I came out in the 1980s. Harvey's Torch Song Trilogy, as well as George C. Wolfe's The Colored Museum, was the only outlet that we had as young, gay people that were not stories about being victims as a result of being gay. Gay people were in the power position. These were plays with gay characters that were empowered, that drove the narrative, who were the emotional center and engine of the piece. That was so eye-opening and inspiring to me because it let me understand that I, possibly, could have a place in the world. Not just in show business, but in the whole, wide world.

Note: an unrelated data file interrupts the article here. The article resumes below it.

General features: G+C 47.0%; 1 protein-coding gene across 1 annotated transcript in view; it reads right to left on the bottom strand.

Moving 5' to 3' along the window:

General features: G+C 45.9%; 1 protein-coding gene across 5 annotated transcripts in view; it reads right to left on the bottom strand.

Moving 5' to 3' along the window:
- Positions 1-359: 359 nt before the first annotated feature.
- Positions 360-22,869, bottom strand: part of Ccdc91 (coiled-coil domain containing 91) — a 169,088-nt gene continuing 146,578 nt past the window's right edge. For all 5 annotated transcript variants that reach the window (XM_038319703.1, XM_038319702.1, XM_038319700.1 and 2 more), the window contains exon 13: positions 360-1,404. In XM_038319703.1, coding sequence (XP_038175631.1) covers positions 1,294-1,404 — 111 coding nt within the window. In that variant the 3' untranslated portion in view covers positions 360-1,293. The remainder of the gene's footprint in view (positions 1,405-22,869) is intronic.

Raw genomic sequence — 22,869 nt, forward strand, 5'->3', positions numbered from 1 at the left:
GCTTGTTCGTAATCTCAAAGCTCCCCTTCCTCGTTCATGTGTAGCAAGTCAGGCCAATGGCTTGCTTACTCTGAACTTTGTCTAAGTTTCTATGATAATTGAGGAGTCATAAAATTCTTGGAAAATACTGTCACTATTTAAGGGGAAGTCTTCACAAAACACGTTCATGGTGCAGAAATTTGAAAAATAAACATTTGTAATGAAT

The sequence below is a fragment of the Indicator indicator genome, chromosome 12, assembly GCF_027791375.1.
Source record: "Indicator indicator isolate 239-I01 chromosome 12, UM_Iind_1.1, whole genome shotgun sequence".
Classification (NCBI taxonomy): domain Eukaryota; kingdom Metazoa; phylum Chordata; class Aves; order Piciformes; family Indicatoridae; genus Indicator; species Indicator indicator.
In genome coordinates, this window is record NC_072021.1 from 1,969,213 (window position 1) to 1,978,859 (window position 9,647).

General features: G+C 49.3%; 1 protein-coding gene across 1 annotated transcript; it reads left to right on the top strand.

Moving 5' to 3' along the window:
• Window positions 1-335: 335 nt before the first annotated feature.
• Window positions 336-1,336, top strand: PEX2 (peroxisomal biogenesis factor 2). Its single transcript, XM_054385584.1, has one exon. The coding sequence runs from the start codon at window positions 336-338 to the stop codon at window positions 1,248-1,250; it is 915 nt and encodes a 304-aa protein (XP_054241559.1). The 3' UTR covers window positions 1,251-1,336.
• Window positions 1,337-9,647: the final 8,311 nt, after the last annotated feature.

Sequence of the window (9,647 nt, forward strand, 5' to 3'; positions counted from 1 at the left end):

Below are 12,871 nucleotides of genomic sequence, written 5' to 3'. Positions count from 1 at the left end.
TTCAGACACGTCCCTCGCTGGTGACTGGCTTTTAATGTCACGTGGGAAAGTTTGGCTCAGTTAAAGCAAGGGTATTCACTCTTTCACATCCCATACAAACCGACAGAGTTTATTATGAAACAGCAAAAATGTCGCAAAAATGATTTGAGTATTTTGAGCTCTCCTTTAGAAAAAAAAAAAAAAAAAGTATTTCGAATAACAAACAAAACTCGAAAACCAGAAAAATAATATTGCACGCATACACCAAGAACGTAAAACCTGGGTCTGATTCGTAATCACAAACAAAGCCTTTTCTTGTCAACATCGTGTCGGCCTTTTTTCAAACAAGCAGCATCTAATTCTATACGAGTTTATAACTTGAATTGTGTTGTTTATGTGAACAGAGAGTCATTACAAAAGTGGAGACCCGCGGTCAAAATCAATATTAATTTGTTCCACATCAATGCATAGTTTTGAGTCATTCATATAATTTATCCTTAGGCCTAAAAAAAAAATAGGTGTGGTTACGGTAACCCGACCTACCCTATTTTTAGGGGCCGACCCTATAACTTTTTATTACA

Harvey is somebody who was intelligent enough to speak from a position of experience and also has the craft, talent, and skill to make it artistic because we as artists have the power to manipulate the narrative and change people's minds through art. We have the power to do those things — and that's what Harvey's work did and still does for me. All the way back to the '60s and '70s, Harvey had the courage to be that voice when no one else was really doing that in this arena and in that way. We should all be that! We should all be that brave as to use that platform that we have, in this business we call show, to make sure that we're pushing the message forward of acceptance.